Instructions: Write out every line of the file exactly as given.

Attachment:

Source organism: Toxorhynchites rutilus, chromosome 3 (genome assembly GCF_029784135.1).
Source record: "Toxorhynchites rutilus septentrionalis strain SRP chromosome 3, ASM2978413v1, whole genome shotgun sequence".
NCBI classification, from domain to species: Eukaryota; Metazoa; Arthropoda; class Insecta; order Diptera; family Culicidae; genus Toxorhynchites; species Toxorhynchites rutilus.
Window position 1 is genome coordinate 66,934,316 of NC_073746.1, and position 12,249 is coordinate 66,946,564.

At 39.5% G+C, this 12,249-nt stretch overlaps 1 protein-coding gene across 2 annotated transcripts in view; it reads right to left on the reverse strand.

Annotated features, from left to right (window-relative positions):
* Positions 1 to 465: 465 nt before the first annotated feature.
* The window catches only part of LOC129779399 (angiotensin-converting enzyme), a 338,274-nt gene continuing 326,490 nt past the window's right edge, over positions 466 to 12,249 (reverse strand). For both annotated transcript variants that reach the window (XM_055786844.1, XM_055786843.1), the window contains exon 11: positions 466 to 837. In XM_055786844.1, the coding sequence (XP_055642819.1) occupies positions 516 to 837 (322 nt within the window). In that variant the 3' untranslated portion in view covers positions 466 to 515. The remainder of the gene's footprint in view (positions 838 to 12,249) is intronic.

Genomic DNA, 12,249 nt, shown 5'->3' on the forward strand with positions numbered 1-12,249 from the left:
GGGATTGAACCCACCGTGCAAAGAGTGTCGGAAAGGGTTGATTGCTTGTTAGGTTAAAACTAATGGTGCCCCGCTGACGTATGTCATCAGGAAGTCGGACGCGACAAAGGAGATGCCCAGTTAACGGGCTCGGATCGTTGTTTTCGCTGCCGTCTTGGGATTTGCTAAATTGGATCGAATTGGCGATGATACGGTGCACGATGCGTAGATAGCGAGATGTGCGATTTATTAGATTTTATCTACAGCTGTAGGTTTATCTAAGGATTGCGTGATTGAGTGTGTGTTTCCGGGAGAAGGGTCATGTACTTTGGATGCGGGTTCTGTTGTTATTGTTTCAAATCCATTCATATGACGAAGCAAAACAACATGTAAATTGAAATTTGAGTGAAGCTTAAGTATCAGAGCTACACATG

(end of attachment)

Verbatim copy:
Source organism: Toxorhynchites rutilus, chromosome 3 (genome assembly GCF_029784135.1).
Source record: "Toxorhynchites rutilus septentrionalis strain SRP chromosome 3, ASM2978413v1, whole genome shotgun sequence".
NCBI classification, from domain to species: Eukaryota; Metazoa; Arthropoda; class Insecta; order Diptera; family Culicidae; genus Toxorhynchites; species Toxorhynchites rutilus.
Window position 1 is genome coordinate 66,934,316 of NC_073746.1, and position 12,249 is coordinate 66,946,564.

At 39.5% G+C, this 12,249-nt stretch overlaps 1 protein-coding gene across 2 annotated transcripts in view; it reads right to left on the reverse strand.

Annotated features, from left to right (window-relative positions):
* Positions 1 to 465: 465 nt before the first annotated feature.
* The window catches only part of LOC129779399 (angiotensin-converting enzyme), a 338,274-nt gene continuing 326,490 nt past the window's right edge, over positions 466 to 12,249 (reverse strand). For both annotated transcript variants that reach the window (XM_055786844.1, XM_055786843.1), the window contains exon 11: positions 466 to 837. In XM_055786844.1, the coding sequence (XP_055642819.1) occupies positions 516 to 837 (322 nt within the window). In that variant the 3' untranslated portion in view covers positions 466 to 515. The remainder of the gene's footprint in view (positions 838 to 12,249) is intronic.

Genomic DNA, 12,249 nt, shown 5'->3' on the forward strand with positions numbered 1-12,249 from the left:
GGGATTGAACCCACCGTGCAAAGAGTGTCGGAAAGGGTTGATTGCTTGTTAGGTTAAAACTAATGGTGCCCCGCTGACGTATGTCATCAGGAAGTCGGACGCGACAAAGGAGATGCCCAGTTAACGGGCTCGGATCGTTGTTTTCGCTGCCGTCTTGGGATTTGCTAAATTGGATCGAATTGGCGATGATACGGTGCACGATGCGTAGATAGCGAGATGTGCGATTTATTAGATTTTATCTACAGCTGTAGGTTTATCTAAGGATTGCGTGATTGAGTGTGTGTTTCCGGGAGAAGGGTCATGTACTTTGGATGCGGGTTCTGTTGTTATTGTTTCAAATCCATTCATATGACGAAGCAAAACAACATGTAAATTGAAATTTGAGTGAAGCTTAAGTATCAGAGCTACACATG